I started thinking about an important problem with artificial intelligence (AI) when I came across a discussion of whether it was a good idea to use it for Advanced Driver Assistance Systems (ADAS). What struck me was realizing that if something goes wrong while a car is in motion, it is very difficult to discover why the AI made that wrong decision, and therefore, very difficult to figure out how to make sure it doesn’t happen again.
That is a fundamental problem with using AI for any critical applications — we don’t know how it goes about making its decisions. As Professor Christian Lovis of the University of Geneva Faculty of Medicine put it, “The way these algorithms work is opaque, to say the least.”
Interpretability methods have been developed to discover which data an AI system has used and how they have been weighted. “Knowing what elements tipped the scales in favor of or against a solution in a specific situation, thus allowing some transparency, increases the trust that can be placed in them,” said Assistant Professor Gianmarco Mengaldo, Director of the MathEXLab at the National University of Singapore College of Design and Engineering. However, different AI interpretability methods often produce very different results, even when applied on the same dataset and task.
So, to address that problem, a team of researchers from the University of Geneva, the Geneva University Hospitals, and the National University of Singapore has developed a new interpretability method for deciphering why and how an AI decision was reached.
For example, when AI software analyzes images, it focuses on a few characteristics to enable it to, say, differentiate between an image of a dog and an image of a cat. “The same principle applies to analyzing time sequences: the machine needs to be able to select elements such as peaks that are more pronounced than others — to base its reasoning on. With ECG signals, it means reconciling signals from the different electrodes to evaluate possible dissonances that would be a sign of a particular cardiac disease,” said first author of their study, Hugues Turbé.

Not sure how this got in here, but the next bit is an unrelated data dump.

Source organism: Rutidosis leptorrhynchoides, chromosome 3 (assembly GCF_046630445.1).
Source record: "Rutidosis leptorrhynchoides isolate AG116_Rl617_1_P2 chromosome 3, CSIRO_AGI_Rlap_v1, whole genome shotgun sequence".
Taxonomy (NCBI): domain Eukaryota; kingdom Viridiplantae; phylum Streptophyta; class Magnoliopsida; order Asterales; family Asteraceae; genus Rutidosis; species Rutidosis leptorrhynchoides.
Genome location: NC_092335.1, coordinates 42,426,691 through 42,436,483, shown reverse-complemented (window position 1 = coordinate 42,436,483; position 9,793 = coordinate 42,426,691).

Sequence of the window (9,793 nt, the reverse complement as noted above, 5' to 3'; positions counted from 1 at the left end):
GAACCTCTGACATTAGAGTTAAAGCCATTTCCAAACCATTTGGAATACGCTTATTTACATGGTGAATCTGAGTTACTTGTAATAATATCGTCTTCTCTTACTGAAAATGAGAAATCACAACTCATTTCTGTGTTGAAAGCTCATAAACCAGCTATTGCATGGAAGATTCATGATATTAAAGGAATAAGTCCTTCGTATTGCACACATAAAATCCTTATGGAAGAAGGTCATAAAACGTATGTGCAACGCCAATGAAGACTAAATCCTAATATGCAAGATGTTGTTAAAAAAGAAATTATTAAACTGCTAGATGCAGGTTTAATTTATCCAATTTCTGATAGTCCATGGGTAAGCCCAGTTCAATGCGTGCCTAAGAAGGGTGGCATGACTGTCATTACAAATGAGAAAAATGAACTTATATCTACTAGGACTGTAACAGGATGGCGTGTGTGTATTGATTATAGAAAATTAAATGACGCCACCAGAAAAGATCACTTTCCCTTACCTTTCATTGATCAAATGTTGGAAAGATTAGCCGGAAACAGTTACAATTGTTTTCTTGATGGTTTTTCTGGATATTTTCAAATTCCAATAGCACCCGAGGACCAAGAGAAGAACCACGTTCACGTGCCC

The researchers developed two new evaluation methods to help understand how the AI makes decisions: one for identifying the most relevant portions of a signal and another for evaluating their relative importance with regards to the final prediction. They tested their methods on a dataset they developed to verify the reliability. (This dataset is available to the scientific community, to easily evaluate any new AI aimed at interpreting temporal sequences.)
NIST Tackles AI Risk
The National Institute of Standards and Technology (NIST) has released its Artificial Intelligence Risk Management Framework (AI RMF 1.0) , a guidance document for voluntary use by organizations designing, developing, deploying, or using AI systems to help manage the many risks of AI technologies. The document addresses a crucial factor that distinguishes AI from traditional software — people.
“While there are myriad standards and best practices to help organizations mitigate the risks of traditional software or information-based systems, the risks posed by AI systems are in many ways unique. AI systems, for example, may be trained on data that can change over time, sometimes significantly and unexpectedly, affecting system functionality and trustworthiness in ways that are hard to understand. AI systems are inherently socio-technical in nature, meaning they are influenced by societal dynamics and human behavior. AI risks — and benefits — can emerge from the interplay of technical aspects combined with societal factors related to how a system is used, its interactions with other AI systems, who operates it, and the social context in which it is deployed (AMI RMF 1.0, page 1).”
Dr. Apostol Vassilev, Research Team Supervisor in the Computer Security Division at NIST, expanded on this theme . For example, as Vassilev points out, machine learning systems (a subfield of AI) are trained on historical data. But those data “reflect historical biases at the time.”
“I’ve learned through the work of Nobel Prize-winning psychologist Daniel Kahneman and others in behavioral economics that humans are terrible at being consistent in reasoning and coming up with the best solutions. I’m fascinated by how we as people can be both very limited and so creative and capable of deep thinking,” said Vassilev.
AI can be incredibly useful in quickly sifting through extremely large amounts of data to extract information by detecting significant patterns — computers are great at that. The only problem is that AI is really a partnership between computers and fallible humans. People’s ideas about what is significant are always evolving — that’s what science is all about — it’s a continuously evolving process. So, the work of groups like those I’ve mentioned here, is vital for constantly monitoring and evaluating AI systems.